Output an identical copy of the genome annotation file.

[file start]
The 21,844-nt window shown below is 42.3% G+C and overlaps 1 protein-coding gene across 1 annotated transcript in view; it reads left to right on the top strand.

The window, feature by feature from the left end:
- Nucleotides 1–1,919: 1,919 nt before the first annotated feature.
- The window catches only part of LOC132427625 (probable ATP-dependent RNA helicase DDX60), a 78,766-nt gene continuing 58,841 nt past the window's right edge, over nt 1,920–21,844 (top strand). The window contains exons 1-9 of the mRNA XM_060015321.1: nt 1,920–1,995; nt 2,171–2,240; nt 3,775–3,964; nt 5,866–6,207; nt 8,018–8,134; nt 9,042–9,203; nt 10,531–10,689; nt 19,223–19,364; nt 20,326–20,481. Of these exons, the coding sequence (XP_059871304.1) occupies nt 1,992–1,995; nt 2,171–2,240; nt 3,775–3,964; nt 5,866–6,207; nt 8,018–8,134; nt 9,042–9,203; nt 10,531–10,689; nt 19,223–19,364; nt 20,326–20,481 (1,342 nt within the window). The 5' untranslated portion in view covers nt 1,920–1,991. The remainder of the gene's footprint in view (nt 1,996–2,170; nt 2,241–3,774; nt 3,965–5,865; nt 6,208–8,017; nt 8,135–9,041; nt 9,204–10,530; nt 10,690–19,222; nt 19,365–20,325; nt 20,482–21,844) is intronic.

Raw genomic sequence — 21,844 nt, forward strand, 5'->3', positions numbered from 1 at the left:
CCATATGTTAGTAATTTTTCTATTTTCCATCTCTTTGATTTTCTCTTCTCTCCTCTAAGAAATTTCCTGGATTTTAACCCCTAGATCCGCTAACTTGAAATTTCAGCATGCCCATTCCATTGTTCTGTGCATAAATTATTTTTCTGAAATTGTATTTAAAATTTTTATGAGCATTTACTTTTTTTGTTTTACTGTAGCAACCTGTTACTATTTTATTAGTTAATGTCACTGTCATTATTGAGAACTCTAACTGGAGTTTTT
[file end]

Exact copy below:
The 21,844-nt window shown below is 42.3% G+C and overlaps 1 protein-coding gene across 1 annotated transcript in view; it reads left to right on the top strand.

The window, feature by feature from the left end:
- Nucleotides 1–1,919: 1,919 nt before the first annotated feature.
- The window catches only part of LOC132427625 (probable ATP-dependent RNA helicase DDX60), a 78,766-nt gene continuing 58,841 nt past the window's right edge, over nt 1,920–21,844 (top strand). The window contains exons 1-9 of the mRNA XM_060015321.1: nt 1,920–1,995; nt 2,171–2,240; nt 3,775–3,964; nt 5,866–6,207; nt 8,018–8,134; nt 9,042–9,203; nt 10,531–10,689; nt 19,223–19,364; nt 20,326–20,481. Of these exons, the coding sequence (XP_059871304.1) occupies nt 1,992–1,995; nt 2,171–2,240; nt 3,775–3,964; nt 5,866–6,207; nt 8,018–8,134; nt 9,042–9,203; nt 10,531–10,689; nt 19,223–19,364; nt 20,326–20,481 (1,342 nt within the window). The 5' untranslated portion in view covers nt 1,920–1,991. The remainder of the gene's footprint in view (nt 1,996–2,170; nt 2,241–3,774; nt 3,965–5,865; nt 6,208–8,017; nt 8,135–9,041; nt 9,204–10,530; nt 10,690–19,222; nt 19,365–20,325; nt 20,482–21,844) is intronic.

Raw genomic sequence — 21,844 nt, forward strand, 5'->3', positions numbered from 1 at the left:
CCATATGTTAGTAATTTTTCTATTTTCCATCTCTTTGATTTTCTCTTCTCTCCTCTAAGAAATTTCCTGGATTTTAACCCCTAGATCCGCTAACTTGAAATTTCAGCATGCCCATTCCATTGTTCTGTGCATAAATTATTTTTCTGAAATTGTATTTAAAATTTTTATGAGCATTTACTTTTTTTGTTTTACTGTAGCAACCTGTTACTATTTTATTAGTTAATGTCACTGTCATTATTGAGAACTCTAACTGGAGTTTTT